Out of memory

Source: Wikipedia, the free encyclopedia.
Out of memory screen display on system running Linux Mint
9 (kernel 2.6.32)

Out of memory (OOM) is an often undesired state of computer operation where no additional memory can be allocated for use by programs or the operating system. Such a system will be unable to load any additional programs, and since many programs may load additional data into memory during execution, these will cease to function correctly. This usually occurs because all available memory, including disk

swap space
, has been allocated.


Historically, the out of memory condition was more common than it is now, since early computers and operating systems were limited to small amounts of physical random-access memory (RAM) due to the inability of early processors to address large amounts of memory, as well as cost considerations. Since the advent of virtual memory opened the door for the usage of swap space, the condition is less frequent. Almost all modern programs expect to be able to allocate and deallocate memory freely at run-time, and tend to fail in uncontrolled ways (crash) when that expectation is not met; older ones often allocated memory only once, checked whether they got enough to do all their work, and then expected no more to be forthcoming. Therefore, they would either fail immediately with an "out of memory" error (OOME) message, or work as expected.[citation needed]

Early operating systems such as

functionality, no further applications could be started until running applications were closed.

Modern operating systems provide virtual memory, in which processes are given a range of memory, but where the memory does not directly correspond to actual physical RAM. Virtual memory can be backed by physical RAM, a disk file via mmap (on Unix-derivatives) or MapViewOfFile (on Windows), or swap space, and the operating system can move virtual memory pages around as it needs. Because virtual memory does not need to be backed by physical memory, exhaustion of it is rare, and usually there are other limits imposed by the operating system on resource consumption.[citation needed]

As predicted by

paging. This condition, known as thrashing, usually renders the computer unusable until some programs are closed or the machine is rebooted. Due to these reasons, an out-of-memory message is rarely encountered by applications with modern computers.[citation needed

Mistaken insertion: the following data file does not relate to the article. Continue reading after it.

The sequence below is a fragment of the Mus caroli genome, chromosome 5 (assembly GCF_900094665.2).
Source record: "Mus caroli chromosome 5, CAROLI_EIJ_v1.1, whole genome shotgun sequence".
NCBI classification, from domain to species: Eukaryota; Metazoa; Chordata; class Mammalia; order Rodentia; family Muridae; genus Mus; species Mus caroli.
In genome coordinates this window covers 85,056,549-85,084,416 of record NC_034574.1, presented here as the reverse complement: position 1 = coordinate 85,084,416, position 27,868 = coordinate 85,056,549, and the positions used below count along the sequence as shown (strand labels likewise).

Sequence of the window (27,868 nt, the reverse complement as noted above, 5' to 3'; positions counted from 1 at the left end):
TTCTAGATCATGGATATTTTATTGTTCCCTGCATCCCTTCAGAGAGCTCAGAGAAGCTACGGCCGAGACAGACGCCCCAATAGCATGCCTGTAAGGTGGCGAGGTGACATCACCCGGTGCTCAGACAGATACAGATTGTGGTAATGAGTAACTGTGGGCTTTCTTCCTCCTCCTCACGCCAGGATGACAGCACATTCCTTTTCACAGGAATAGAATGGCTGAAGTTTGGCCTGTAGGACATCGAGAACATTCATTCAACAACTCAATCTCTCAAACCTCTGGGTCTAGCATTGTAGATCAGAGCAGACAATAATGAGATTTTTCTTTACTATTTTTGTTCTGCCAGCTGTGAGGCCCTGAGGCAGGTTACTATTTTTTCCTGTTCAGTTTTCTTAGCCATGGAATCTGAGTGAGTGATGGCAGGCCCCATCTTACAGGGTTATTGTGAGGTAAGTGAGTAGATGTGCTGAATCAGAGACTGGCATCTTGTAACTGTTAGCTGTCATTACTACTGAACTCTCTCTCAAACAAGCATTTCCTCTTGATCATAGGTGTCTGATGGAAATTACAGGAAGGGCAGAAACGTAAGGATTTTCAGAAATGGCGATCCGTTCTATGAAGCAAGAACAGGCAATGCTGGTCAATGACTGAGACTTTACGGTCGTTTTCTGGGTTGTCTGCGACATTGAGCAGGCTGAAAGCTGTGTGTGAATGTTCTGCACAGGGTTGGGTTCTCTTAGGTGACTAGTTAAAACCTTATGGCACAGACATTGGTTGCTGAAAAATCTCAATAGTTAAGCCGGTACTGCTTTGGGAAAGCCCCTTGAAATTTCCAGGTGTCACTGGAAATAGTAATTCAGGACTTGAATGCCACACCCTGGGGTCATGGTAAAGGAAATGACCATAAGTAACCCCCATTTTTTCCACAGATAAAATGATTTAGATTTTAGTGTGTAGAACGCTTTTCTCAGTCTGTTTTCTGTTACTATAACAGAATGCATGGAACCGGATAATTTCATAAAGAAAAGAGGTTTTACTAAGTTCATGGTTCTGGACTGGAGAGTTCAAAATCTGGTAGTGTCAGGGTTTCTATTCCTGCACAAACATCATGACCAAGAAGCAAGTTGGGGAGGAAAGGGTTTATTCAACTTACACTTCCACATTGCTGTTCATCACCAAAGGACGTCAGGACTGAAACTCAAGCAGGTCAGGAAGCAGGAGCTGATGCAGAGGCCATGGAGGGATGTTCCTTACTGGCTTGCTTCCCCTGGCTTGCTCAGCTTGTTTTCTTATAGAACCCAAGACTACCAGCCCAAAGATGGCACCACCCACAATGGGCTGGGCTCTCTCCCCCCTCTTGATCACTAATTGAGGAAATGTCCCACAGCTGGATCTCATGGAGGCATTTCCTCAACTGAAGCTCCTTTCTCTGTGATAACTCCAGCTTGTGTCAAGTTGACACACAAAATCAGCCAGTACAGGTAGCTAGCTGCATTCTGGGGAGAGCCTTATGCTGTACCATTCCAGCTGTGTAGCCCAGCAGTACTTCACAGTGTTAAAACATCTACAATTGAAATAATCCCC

It is, however, still possible to encounter an OOM condition with a modern computer. The typical OOM case in modern computers happens when the operating system is unable to create any more virtual memory, because all of its potential backing devices have been filled or the end-user has disabled them. The condition may arise because of copy-on-write after fork().

Out of memory management

The kernels of operating systems such as

cgroup awareness in OOM killer was implemented in Linux kernel 4.19 released in October 2018, which adds an ability to kill a cgroup as a single unit.[4]

Due to late activation of OOM Killer on some Linux systems,[5] there are several daemons and kernel patches that help to recover memory from OOM condition before it was too late.

  • earlyoom[6]
  • nohang[7]
  • PSI (pressure stall information) kernel patches and the accompanying oomd daemon, the patches are merged in Linux kernel 4.20.[8][9]

Per-process memory limits

Apart from the system-wide physical memory limits, some systems limit the amount of memory each process can use. Usually a matter of policy, such a limitation can also happen when the OS has a larger address space than is available at the process level. Some high-end

32-bit systems (such as those with Physical Address Extension enabled) come with 8 gigabytes or more of system memory, even though any single process can only access 4 GB of it in a 32-bit flat memory model

A process that exceeds its per-process limit and then attempts to allocate further memory will encounter an error condition. For example, the

malloc(), will return NULL
and a well-behaved application should handle this situation.


  1. ^ "How to Configure the Linux Out-of-Memory Killer". Retrieved 19 February 2015.
  2. ^ "Toward more predictable and reliable out-of-memory handling [LWN.net]". lwn.net.
  3. ^ "Linux_4.6 - Linux Kernel Newbies". kernelnewbies.org.
  4. ^ "Linux_4.19 - Linux Kernel Newbies". kernelnewbies.org.
  5. ^ "linux kernel - Is it possible to make the OOM killer intervent earlier?". Super User. Retrieved 7 March 2021.
  6. ^ rfjakob (7 March 2021), rfjakob/earlyoom, GitHub, retrieved 7 March 2021
  7. ^ Avramov, Alexey (5 March 2021), hakavlad/nohang, GitHub, retrieved 7 March 2021
  8. ^ "linux-psi.git - Linux resource pressure metrics". git.cmpxchg.org. Retrieved 7 March 2021.
  9. ^ facebookincubator/oomd, Facebook Incubator, 3 March 2021, retrieved 7 March 2021

External links